There’s that well-known phrase that goes something like: “People are always normal until money is involved.” That could not be more true when it comes to travel. So be sure to discuss prices and costs of hotel reservations, excursions and dinners ahead of time unless you want to have to fight about it later. Traveling with someone who has similar means (whether it’s a lot or a little) can make this process a lot easier; it’s when there’s an imbalance that it may become difficult. Again, I completely lucked out traveling with Michelle because she was up for anything, and the budget for her didn’t matter. But that hasn’t always been the case with my travels, so trust me when I say that it can put a damper on a trip sometimes.
Talking specifically about spouses, you also have to be on the same page when it comes to trip costs and money. I have a friend who intentionally chose her honeymoon destination to an all-inclusive resort because she knew that if her husband had to even think once about money on their honeymoon that it would ruin their vacation. And they’ve since taken vacations where the amount of money spent was a constant fight. So if you’re in one of those relationships where your partner is not on the same page with you about money, perhaps consider traveling with a friend instead. Or be very thoughtful about the type of trip you take with your partner.
3. Be sure they are a positive person
This, among other things, is probably the primary reason that I found Michelle to be the best travel partner a girl could ask for. She was super excited about everything we did and I found that excitement to sometimes be my drive for the day. Seeing her so happy and so stoked on life made everything that much more fun. And don’t get me wrong: I was having just as much fun. But it was almost as though my high was quadrupled because of her high on life and how much fun we were having.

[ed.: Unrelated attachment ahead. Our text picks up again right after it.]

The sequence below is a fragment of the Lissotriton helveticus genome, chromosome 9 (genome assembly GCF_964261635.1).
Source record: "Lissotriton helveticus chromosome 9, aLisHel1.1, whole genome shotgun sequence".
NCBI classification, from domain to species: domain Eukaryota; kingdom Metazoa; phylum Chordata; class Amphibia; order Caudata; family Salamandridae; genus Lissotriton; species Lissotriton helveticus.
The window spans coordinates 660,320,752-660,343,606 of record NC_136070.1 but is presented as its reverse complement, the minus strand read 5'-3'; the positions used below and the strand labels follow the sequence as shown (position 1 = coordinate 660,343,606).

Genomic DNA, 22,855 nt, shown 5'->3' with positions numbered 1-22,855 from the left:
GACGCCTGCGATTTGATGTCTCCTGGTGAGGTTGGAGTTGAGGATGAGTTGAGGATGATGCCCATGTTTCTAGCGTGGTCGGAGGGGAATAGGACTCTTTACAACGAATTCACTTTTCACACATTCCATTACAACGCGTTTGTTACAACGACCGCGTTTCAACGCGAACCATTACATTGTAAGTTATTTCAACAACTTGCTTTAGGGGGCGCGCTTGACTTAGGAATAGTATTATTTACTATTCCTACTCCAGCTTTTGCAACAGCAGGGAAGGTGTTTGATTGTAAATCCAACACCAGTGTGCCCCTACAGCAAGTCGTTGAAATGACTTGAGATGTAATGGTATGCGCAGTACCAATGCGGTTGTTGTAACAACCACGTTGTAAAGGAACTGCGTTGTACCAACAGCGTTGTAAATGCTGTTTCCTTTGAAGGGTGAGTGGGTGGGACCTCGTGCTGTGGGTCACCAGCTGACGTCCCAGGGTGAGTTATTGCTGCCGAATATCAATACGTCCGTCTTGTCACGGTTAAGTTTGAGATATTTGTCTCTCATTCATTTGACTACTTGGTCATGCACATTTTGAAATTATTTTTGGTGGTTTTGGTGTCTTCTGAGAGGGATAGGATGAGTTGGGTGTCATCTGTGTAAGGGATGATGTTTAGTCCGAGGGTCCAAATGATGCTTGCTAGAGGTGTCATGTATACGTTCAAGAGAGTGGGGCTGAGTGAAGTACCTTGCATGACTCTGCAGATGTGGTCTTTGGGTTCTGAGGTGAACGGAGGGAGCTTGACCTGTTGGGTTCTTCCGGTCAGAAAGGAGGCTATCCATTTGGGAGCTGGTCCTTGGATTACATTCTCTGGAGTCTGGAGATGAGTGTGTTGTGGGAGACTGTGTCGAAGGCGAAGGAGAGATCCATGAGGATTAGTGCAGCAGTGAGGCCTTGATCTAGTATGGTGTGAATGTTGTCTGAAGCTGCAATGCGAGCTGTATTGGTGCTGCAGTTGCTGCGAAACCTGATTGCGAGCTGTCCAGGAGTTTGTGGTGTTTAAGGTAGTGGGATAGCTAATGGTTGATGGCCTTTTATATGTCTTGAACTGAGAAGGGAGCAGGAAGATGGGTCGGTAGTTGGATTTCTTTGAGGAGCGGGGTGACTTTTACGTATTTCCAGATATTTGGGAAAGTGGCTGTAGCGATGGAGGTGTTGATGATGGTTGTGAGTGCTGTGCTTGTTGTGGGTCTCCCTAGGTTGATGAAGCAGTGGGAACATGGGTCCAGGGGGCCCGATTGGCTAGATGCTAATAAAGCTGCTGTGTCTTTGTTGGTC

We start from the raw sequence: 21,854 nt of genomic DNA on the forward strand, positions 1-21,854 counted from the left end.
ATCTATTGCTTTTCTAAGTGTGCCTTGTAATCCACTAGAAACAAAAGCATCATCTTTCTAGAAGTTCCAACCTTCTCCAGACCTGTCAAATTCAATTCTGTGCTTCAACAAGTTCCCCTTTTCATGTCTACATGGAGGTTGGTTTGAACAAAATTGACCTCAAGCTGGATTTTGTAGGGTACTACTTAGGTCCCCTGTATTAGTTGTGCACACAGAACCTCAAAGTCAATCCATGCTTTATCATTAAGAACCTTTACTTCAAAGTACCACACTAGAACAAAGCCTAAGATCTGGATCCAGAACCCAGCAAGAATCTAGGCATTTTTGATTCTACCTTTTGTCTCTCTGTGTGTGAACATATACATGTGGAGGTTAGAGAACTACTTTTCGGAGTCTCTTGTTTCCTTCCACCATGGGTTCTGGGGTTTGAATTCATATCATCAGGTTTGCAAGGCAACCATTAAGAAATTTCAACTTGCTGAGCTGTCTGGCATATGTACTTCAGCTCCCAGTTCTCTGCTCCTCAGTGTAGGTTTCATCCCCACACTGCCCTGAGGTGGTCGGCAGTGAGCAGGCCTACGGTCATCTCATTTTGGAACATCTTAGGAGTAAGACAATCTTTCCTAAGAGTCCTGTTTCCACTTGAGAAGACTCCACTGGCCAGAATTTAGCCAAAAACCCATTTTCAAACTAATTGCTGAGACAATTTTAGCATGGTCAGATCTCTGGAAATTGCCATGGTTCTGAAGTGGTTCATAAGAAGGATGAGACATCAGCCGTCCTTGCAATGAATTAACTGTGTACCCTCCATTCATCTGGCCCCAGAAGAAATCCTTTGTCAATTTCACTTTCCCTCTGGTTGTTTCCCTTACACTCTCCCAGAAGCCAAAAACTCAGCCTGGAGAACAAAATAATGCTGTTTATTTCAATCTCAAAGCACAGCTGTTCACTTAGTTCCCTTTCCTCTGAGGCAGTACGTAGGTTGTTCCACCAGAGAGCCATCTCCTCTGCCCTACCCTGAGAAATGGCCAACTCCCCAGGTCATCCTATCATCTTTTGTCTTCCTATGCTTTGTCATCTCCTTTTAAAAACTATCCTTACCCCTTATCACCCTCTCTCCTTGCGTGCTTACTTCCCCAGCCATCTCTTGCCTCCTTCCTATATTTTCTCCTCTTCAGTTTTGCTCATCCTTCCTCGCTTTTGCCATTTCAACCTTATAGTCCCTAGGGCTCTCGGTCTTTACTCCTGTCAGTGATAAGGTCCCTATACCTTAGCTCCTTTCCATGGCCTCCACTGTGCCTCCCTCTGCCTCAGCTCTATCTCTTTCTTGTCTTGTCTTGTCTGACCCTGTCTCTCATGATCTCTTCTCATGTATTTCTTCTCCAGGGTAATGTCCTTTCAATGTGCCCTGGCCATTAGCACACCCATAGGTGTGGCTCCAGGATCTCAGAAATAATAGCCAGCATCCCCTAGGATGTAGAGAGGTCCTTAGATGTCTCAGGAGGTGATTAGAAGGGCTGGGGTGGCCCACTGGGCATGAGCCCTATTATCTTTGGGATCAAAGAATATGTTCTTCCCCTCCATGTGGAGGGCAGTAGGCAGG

No matter what happened—even if we encountered a bump in the road—Michelle managed to stay upbeat and find the good in the situation. I found this to not only serve as a reminder to myself to try to not let the small things bother me, but it just plain made the travel in general so much easier. I found myself trying to be more positive, even if I wasn’t feeling great or if something wasn’t going our way. I have unfortunately traveled with people in the past who—probably because they have their own shit going on in their lives—were not as positive and ended up being total downers. I’ve even been that person before. And it really is a recipe for disaster if you’re traveling abroad—particularly if you are traveling with someone for the first time. So if you can try to stay positive, that too can even rub off on your travel partner and make for a better trip.
So with that said, I’m curious—what are some good and bad experiences you’ve had with a travel partner? Any tips or advice that you think I should add to this topic? I’d love to hear. Shoot me an email and I'll add them to the list.